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Bringing the Fun, our college team mascots!

by Growth Brains 03 Jun 2024 0 Comments

Here's the detailed description and trivia for each of the listed team mascots:

Wisconsin Badgers - Bucky Badger

First Appearance: 1949

Trivia: Named after the state nickname "The Badger State," Bucky (short for Buckingham U. Badger) is known for his distinctive striped sweater and was originally depicted in a more aggressive, fight-oriented manner.

Utah Valley Wolverines - Willy the Wolverine

First Appearance: 1987

Trivia: Willy was named by the students and represents the fierce and resilient spirit of Utah Valley University.

Kennesaw State Owls - Scrappy the Owl

First Appearance: 2012

Trivia: Scrappy is known for his energetic performances and represents the wisdom and intelligence associated with owls.

UC Davis Aggies - Gunrock the Mustang

First Appearance: 1921

Trivia: Gunrock is named after an Army horse used in World War I and reflects the university's strong agricultural and equestrian programs.

Colorado Buffaloes - Ralphie the Buffalo

First Appearance: 1966

Trivia: Ralphie is a live buffalo that leads the football team onto the field at home games, one of the most iconic live mascots in college sports.

Cal State Long Beach - Prospector Pete

First Appearance: 1949 (retired in 2018)

Trivia: Inspired by the California Gold Rush, Prospector Pete was retired due to concerns about its historical connotations.

Oregon State Beavers - Benny Beaver

First Appearance: 1952

Trivia: Benny is beloved for his antics and is a staple at Oregon State athletic events, embodying the industrious nature of beavers.

BYU Cougars - Cosmo the Cougar

First Appearance: 1953

Trivia: Known for his athletic stunts and dance routines, Cosmo has a significant social media following and often performs with the cheer squad.

NC State Wolfpack - Tuffy

First Appearance: 2010 (live mascot)

Trivia: Tuffy represents the university’s wolfpack spirit and is often accompanied by a costumed version named Mr. and Mrs. Wuf.

UTSA Roadrunners - Rowdy the Roadrunner

First Appearance: 1977

Trivia: Rowdy embodies the spirit of the fast and agile roadrunner, the state bird of Texas, and is a constant presence at UTSA games.

Utah Utes - Swoop

First Appearance: 1996

Trivia: Swoop, a red-tailed hawk, represents the university’s connection with the Ute tribe, emphasizing speed and agility.

Colorado State Rams - CAM the Ram

First Appearance: 1946

Trivia: CAM stands for Colorado Agricultural and Mechanical, the former name of the university. CAM is a live ram that appears at games and events.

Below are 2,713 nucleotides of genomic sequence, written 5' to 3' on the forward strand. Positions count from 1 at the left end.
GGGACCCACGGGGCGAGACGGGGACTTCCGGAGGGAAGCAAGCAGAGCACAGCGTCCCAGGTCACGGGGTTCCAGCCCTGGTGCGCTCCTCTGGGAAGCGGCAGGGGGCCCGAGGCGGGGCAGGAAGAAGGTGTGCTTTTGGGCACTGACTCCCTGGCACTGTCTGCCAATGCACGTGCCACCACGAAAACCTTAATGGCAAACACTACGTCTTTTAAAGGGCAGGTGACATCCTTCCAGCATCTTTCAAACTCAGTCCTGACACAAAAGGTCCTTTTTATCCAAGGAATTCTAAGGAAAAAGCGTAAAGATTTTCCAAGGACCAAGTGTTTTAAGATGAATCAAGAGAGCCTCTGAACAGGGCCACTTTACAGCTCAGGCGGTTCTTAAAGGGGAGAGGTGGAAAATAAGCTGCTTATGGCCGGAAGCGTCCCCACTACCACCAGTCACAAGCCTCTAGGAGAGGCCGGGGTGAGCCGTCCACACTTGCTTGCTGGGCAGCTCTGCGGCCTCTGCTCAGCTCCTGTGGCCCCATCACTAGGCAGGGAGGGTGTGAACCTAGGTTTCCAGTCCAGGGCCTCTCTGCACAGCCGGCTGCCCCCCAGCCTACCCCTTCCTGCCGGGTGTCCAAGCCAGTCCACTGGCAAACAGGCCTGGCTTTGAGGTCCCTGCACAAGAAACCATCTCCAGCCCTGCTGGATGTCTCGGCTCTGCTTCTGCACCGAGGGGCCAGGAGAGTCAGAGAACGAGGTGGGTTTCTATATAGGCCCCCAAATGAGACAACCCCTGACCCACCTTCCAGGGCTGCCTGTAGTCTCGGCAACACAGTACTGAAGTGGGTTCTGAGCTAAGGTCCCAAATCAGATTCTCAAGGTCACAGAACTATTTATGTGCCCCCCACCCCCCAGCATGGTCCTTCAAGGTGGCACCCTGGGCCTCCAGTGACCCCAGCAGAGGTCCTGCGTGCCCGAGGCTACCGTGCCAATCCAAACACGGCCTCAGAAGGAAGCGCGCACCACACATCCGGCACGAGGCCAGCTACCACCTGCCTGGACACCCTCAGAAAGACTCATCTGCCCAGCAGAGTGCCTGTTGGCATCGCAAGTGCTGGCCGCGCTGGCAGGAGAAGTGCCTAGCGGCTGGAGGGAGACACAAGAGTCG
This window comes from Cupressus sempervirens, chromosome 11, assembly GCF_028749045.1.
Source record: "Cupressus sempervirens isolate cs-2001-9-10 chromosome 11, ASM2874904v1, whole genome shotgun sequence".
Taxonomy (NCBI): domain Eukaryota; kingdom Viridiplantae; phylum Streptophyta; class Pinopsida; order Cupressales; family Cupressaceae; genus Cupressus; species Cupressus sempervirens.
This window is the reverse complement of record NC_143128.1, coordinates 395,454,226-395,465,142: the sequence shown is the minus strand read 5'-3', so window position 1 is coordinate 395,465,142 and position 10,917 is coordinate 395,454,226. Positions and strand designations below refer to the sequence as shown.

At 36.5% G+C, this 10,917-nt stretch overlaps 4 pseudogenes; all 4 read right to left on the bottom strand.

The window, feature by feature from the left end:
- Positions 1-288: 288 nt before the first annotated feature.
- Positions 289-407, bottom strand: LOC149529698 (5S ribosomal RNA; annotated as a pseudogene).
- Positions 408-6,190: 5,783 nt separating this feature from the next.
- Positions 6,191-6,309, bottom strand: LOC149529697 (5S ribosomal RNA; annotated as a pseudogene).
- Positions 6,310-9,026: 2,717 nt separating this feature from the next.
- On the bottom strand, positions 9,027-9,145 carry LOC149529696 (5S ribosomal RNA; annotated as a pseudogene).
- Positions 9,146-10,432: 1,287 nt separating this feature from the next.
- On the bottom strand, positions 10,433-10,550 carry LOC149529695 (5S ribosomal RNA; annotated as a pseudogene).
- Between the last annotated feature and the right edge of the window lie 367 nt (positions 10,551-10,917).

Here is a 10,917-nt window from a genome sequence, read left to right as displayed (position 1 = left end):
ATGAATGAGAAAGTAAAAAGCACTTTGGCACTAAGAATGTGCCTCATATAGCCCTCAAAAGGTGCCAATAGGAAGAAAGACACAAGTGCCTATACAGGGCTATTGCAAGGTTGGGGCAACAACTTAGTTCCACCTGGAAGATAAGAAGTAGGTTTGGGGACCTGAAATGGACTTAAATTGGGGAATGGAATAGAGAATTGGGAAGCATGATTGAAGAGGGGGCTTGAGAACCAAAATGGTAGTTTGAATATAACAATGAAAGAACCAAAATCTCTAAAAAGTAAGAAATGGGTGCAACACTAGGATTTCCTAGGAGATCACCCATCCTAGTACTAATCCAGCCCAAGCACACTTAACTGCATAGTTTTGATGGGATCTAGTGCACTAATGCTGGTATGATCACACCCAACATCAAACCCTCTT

Missouri Tigers - Truman the Tiger

First Appearance: 1986

Trivia: Named after Missouri-born President Harry S. Truman, Truman the Tiger is known for his friendly demeanor and involvement in community service.

Iowa State Cyclones - Cy the Cardinal

First Appearance: 1954

Trivia: Despite the “Cyclones” nickname, a cardinal was chosen due to its visibility and color, and Cy is known for his spirited performances.

Florida Atlantic Owls - Owlsley the Owl

First Appearance: 2006

Trivia: Named after the university's owl mascot, Owlsley promotes school spirit and is a nod to the university's focus on environmental science.

Iowa Hawkeyes - Herky the Hawk

First Appearance: 1948

Trivia: Herky's name comes from the Greek hero Hercules, symbolizing strength and endurance, and is a central figure at Iowa sporting events.

Ohio Bobcats - Rufus the Bobcat

First Appearance: 1960

Trivia: Rufus is named after the bobcat species native to Ohio, known for his playful nature and involvement in university traditions.

Weber State Wildcats - Waldo the Wildcat

First Appearance: 1954

Trivia: Waldo is known for his energetic antics at games and embodies the fierce and competitive spirit of Weber State.

Utah State Aggies - Big Blue

First Appearance: 1987

Trivia: Big Blue is a blue bull and was chosen to represent the agricultural roots of Utah State University.

Clemson Tigers - The Tiger and The Cub

First Appearance: The Tiger (1954), The Cub (1993)

Trivia: The Tiger is known for doing push-ups equal to the number of points Clemson scores, and The Cub, introduced later, represents the future of Clemson athletics.

Georgia Southern Eagles - Gus the Eagle

First Appearance: 1980

Trivia: Named after the GSU acronym, Gus is a bald eagle, symbolizing freedom and spirit, central to Georgia Southern’s identity.

Kansas Jayhawks - Big Jay and Baby Jay

First Appearance: Big Jay (1965), Baby Jay (1971)

Trivia: The Jayhawk is a mythical bird, and both mascots represent different aspects of the Jayhawk spirit – Big Jay for strength and Baby Jay for youthfulness.

Boise State Broncos - Buster Bronco

First Appearance: 1974

Trivia: Buster Bronco, a brown bronco, embodies the tough, western spirit of Boise State and is a fan favorite at games.

Miami Ohio Redhawks - Swoop the RedHawk

First Appearance: 1997

Trivia: Swoop is a red hawk, emphasizing the fierce and competitive nature of Miami University’s teams.

Missouri State Bears - Boomer the Bear

First Appearance: 1980

Trivia: Boomer represents the strength and tenacity of the bear, central to Missouri State’s identity.

Oregon Ducks - The Duck

First Appearance: 1940s

Trivia: Modeled after Disney's Donald Duck due to a handshake agreement, The Duck is a beloved and quirky mascot known for his antics.

Mississippi State Bulldogs - Bully the Bulldog

First Appearance: 1935